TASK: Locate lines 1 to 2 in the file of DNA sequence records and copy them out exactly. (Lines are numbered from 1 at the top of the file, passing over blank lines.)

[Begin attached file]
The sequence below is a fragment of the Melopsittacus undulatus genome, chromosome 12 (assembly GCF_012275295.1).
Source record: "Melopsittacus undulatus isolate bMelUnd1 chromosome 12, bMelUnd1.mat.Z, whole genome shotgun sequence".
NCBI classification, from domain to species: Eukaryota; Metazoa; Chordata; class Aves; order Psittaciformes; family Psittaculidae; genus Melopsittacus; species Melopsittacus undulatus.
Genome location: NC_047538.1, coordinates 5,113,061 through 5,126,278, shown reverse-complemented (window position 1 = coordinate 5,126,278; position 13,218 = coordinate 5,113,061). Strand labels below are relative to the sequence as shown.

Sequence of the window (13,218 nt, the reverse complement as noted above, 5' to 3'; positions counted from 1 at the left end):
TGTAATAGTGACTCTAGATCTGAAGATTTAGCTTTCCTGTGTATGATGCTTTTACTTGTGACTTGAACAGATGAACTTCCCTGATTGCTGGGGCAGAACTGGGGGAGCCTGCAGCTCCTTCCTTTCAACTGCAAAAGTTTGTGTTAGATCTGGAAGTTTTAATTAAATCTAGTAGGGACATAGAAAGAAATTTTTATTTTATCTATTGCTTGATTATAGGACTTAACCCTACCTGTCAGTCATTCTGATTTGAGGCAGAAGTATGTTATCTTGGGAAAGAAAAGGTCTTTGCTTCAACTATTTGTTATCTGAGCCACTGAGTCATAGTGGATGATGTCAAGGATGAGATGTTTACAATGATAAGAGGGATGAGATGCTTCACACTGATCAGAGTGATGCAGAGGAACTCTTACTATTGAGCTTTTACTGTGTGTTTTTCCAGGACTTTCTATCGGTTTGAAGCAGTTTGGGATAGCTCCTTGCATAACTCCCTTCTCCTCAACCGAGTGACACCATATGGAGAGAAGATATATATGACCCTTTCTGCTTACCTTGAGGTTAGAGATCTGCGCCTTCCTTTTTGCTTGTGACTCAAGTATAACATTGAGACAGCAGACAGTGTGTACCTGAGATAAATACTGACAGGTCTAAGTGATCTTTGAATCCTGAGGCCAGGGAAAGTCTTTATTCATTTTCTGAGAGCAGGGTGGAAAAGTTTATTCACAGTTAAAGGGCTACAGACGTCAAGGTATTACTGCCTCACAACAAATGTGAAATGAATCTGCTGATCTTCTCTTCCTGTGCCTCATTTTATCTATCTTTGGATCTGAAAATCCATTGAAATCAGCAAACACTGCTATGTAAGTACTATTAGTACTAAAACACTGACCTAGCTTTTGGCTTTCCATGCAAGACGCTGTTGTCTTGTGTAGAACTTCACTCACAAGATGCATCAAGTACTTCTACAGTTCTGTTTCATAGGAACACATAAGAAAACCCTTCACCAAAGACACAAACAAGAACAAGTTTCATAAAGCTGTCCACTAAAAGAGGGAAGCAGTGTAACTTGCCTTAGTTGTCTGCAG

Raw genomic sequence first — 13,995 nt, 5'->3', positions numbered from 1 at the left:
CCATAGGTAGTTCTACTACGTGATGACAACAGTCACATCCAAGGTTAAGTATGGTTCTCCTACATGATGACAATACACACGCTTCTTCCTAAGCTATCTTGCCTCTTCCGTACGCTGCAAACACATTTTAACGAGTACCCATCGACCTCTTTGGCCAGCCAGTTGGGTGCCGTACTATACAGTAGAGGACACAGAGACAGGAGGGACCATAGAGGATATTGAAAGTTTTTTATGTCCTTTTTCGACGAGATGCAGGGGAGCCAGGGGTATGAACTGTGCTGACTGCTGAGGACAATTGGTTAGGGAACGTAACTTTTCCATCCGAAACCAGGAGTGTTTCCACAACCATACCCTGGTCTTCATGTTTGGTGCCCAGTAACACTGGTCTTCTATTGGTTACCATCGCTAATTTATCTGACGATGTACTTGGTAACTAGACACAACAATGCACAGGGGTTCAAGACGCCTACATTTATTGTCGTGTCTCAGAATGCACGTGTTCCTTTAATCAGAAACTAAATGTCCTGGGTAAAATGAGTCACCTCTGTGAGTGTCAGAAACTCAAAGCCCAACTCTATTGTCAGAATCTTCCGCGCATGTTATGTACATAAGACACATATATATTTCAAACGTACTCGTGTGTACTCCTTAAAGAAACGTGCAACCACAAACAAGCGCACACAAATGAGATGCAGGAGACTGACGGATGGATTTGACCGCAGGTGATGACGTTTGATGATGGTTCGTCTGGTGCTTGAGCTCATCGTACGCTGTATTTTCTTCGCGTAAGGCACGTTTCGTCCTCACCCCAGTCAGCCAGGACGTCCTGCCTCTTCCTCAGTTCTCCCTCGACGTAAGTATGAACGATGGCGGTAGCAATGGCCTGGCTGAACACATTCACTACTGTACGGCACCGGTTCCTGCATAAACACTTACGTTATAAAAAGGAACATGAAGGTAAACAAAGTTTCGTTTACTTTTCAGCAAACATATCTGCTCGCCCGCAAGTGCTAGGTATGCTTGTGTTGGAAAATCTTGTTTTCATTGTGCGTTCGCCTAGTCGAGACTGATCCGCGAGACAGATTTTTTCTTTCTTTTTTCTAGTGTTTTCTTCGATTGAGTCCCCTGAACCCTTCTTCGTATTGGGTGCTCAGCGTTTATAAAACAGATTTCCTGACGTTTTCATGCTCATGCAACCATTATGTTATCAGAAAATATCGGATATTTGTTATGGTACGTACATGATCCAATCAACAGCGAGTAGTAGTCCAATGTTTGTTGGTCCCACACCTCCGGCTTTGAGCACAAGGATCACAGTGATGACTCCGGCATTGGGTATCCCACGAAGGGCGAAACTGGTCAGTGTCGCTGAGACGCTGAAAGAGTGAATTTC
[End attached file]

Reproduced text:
The sequence below is a fragment of the Melopsittacus undulatus genome, chromosome 12 (assembly GCF_012275295.1).
Source record: "Melopsittacus undulatus isolate bMelUnd1 chromosome 12, bMelUnd1.mat.Z, whole genome shotgun sequence".